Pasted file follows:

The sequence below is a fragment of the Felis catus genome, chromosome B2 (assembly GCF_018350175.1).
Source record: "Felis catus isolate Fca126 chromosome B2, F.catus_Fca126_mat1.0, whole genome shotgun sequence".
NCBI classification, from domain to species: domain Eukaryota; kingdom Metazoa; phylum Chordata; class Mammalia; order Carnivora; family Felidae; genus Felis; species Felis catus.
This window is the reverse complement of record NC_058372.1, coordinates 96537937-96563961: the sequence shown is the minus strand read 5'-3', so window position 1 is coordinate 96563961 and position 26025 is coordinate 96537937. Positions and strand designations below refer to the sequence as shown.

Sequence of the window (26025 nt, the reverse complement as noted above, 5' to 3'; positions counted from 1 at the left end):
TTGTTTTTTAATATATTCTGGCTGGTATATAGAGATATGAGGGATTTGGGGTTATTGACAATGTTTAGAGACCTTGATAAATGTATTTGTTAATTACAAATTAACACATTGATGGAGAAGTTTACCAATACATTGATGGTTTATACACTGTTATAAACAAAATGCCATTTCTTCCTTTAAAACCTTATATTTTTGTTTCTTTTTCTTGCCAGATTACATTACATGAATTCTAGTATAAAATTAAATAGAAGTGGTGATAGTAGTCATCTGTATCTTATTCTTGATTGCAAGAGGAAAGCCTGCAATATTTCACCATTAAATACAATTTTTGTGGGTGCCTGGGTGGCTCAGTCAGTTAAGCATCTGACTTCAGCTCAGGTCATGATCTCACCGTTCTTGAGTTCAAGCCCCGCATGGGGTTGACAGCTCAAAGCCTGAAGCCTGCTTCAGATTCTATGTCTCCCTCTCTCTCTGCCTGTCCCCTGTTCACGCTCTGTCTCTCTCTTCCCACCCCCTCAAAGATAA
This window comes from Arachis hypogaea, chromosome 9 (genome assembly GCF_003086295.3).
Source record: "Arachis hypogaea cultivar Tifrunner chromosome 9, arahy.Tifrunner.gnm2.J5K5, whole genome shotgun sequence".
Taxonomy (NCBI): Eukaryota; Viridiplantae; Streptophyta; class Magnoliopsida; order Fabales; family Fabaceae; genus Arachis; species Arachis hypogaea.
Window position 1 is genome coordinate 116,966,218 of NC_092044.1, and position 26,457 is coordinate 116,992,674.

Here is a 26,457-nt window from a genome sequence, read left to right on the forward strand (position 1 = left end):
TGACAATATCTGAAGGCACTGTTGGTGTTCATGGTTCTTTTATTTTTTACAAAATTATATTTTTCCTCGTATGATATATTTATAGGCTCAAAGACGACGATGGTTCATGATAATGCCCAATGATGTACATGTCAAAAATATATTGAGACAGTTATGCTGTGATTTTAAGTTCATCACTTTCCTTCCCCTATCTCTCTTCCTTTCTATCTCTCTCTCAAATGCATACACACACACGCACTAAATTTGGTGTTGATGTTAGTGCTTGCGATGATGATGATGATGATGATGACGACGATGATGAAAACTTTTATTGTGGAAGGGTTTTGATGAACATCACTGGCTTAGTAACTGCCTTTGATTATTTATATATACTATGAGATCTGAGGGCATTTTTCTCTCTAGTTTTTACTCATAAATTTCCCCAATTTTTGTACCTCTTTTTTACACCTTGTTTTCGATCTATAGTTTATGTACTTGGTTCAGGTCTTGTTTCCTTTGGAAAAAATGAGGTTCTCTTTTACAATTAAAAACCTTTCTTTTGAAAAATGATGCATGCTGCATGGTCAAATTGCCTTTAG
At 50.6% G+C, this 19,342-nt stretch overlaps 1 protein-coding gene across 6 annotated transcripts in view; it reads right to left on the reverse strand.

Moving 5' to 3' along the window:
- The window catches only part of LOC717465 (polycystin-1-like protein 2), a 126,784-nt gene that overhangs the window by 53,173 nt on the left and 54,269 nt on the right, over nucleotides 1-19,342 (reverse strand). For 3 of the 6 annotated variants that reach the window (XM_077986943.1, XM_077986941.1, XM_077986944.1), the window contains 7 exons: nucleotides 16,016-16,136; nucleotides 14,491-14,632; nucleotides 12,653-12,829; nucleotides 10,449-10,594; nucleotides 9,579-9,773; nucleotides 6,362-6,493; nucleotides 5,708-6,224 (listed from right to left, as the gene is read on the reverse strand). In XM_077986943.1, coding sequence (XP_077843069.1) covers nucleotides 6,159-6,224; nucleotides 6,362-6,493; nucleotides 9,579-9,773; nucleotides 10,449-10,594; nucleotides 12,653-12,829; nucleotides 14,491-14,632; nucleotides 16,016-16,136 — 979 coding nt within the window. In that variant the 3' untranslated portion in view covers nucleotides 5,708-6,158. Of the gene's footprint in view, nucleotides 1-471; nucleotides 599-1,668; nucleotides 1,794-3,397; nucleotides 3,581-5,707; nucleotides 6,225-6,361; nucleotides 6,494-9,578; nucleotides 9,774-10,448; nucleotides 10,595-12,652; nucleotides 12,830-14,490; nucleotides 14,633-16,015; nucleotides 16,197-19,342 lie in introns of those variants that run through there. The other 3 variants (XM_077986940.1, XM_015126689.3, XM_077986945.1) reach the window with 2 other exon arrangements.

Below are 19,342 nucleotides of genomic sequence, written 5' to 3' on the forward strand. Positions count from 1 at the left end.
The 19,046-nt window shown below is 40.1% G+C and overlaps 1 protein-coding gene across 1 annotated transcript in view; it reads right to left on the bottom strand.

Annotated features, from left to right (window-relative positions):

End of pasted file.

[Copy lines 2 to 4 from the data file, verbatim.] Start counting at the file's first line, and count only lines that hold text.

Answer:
Source record: "Felis catus isolate Fca126 chromosome B2, F.catus_Fca126_mat1.0, whole genome shotgun sequence".
NCBI classification, from domain to species: domain Eukaryota; kingdom Metazoa; phylum Chordata; class Mammalia; order Carnivora; family Felidae; genus Felis; species Felis catus.
This window is the reverse complement of record NC_058372.1, coordinates 96537937-96563961: the sequence shown is the minus strand read 5'-3', so window position 1 is coordinate 96563961 and position 26025 is coordinate 96537937. Positions and strand designations below refer to the sequence as shown.